Jacob Bronder, Hennepin County bridge design engineer, said the county has hired SRF Consultants, who have teamed up with T.Y. Lin, an international bridge firm, to put together recommendations for the new Lowry Bridge. There is a technical advisory committee (made up of county staff members) and a project advisory committee (made up of residents and staff members) working on the project.

Replacing the Lowry Bridge with another “steel through truss” bridge is not economically feasible, Bronder said. “At the time it was rebuilt in the late 1950s it probably wasn’t that expensive, but that has changed. This is one of the last of its type on the Mississippi River. We’re out there at least once a year repairing something on it. The repairs require the bridge to be closed. If the pieces we repair continue to degrade, you’d have holes in the deck. The bridge is not in imminent danger of failure, but it would be if we didn’t give it immediate attention. We go out once a month and survey it to determine if any piers or supporting elements have moved.”

New bridge construction might start in late 2009 or early 2010, Bronder said. “We don’t want this old bridge to be out there longer than it has to be. In its current state it’s a big expense to the county. We’d expect two full years of construction on a new bridge.”

Although the county is the sole owner, he said, they will likely find participating agencies to help fund the new construction. “We have already applied for federal funds and will be asking the state legislature for building bonds, if not during a special session then at least in the next legislative session. We’re hopeful that there will be a special session.”

Bronder said that 25 people (of about 40 who attended) responded to a survey handed out at the Aug. 21 meeting. “Many people want the new bridge to be four lanes instead of two. They also want it to be unique and distinctive, although not necessarily expensive.”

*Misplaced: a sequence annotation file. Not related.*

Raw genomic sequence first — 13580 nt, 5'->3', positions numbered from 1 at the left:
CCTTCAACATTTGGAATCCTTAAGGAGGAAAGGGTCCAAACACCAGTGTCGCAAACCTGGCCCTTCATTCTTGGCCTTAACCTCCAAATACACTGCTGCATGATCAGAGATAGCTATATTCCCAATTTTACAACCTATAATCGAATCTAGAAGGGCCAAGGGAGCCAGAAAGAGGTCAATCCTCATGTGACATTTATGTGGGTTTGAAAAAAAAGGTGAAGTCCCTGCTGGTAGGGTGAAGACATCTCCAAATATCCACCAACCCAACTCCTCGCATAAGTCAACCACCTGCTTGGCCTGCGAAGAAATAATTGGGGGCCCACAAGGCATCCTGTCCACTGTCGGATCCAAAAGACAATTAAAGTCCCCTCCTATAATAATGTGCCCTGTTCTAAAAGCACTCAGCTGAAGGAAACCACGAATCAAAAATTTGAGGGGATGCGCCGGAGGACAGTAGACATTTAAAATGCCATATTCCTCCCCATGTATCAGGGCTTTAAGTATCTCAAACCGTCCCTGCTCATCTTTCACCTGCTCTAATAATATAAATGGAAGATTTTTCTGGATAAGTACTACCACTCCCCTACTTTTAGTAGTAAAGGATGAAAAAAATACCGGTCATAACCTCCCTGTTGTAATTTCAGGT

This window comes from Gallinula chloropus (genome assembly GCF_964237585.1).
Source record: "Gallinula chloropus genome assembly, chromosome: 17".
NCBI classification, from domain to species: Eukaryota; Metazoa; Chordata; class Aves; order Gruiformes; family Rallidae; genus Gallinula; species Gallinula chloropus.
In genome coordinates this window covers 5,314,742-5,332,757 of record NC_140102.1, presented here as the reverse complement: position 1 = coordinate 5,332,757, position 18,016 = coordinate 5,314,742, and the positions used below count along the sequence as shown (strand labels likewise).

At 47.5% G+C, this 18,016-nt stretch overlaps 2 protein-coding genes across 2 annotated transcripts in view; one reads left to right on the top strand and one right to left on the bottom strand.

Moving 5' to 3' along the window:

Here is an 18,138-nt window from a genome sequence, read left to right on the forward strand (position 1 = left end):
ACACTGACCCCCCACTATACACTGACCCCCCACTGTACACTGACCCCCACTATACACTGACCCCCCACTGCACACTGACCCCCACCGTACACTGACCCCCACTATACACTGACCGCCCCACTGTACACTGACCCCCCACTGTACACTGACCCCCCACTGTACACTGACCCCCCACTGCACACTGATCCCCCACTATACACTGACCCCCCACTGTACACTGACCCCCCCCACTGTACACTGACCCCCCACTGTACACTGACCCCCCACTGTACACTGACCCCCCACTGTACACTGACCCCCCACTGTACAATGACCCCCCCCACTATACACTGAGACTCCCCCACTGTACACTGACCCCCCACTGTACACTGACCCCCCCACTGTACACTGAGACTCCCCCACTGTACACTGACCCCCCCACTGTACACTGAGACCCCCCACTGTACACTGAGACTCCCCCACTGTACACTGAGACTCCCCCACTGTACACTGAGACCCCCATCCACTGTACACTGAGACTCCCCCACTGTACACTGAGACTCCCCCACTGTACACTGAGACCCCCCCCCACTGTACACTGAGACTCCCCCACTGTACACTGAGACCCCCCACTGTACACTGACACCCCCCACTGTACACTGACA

County staff and consultants provided 10 different drawings of bridge designs and gave an overview of the project. Cost estimates for a new bridge are about $30 million, Bronder said, depending on its type and other factors, including right of way concerns. “We’re going to have to widen this bridge, which will impact any adjacent properties. We won’t do anything to the new bridge to make it so BRT [bus rapid transit] will not be able to be accommodated. We may not put rails in the deck to accommodate future light rail, but we will make sure the bridge will carry the extra load.”

After the collapse of the 35W bridge, Bronder said they noticed an increase in traffic on the Lowry Bridge. “It’s gotten three to five times more traffic than we’ve ever seen. That will also decrease its life expectancy and increase the maintenance.”

He said there will be two more open houses. The next one will be in the fall, but has not yet been scheduled. The third will be in spring, 2008 and will include the “roll out” of the proposed design for the new bridge.

Bridge concepts and a copy of the survey can be viewed on the project website, www.lowryavenuebridge .com.

Jacob Bronder’s number is 612-596-0372. Mark Stenglein’s number is 612-348-7882, or e-mail